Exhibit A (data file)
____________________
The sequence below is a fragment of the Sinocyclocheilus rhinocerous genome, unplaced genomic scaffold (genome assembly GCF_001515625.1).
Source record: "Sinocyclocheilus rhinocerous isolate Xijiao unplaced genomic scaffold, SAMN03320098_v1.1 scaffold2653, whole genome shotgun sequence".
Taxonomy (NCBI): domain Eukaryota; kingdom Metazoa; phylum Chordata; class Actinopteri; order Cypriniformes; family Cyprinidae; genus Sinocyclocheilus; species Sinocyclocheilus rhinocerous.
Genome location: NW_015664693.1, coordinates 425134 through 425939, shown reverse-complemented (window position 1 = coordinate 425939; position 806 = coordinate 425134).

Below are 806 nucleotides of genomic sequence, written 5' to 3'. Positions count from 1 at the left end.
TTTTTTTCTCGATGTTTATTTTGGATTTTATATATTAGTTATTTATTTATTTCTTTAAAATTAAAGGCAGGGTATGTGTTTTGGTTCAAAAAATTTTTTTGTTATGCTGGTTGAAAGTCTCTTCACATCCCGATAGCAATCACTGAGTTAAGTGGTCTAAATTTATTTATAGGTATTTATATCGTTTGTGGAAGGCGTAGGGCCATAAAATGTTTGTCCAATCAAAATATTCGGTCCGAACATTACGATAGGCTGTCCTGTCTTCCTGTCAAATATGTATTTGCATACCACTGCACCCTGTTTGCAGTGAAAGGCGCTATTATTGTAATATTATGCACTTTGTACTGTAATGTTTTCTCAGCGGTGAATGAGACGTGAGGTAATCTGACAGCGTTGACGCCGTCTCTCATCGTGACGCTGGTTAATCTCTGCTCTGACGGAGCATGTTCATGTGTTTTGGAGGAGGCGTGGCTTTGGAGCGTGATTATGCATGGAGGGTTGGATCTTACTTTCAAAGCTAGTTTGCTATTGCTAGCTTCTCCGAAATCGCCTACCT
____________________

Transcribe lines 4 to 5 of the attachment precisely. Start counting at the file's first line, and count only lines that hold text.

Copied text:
Genome location: NW_015664693.1, coordinates 425134 through 425939, shown reverse-complemented (window position 1 = coordinate 425939; position 806 = coordinate 425134).

Below are 806 nucleotides of genomic sequence, written 5' to 3'. Positions count from 1 at the left end.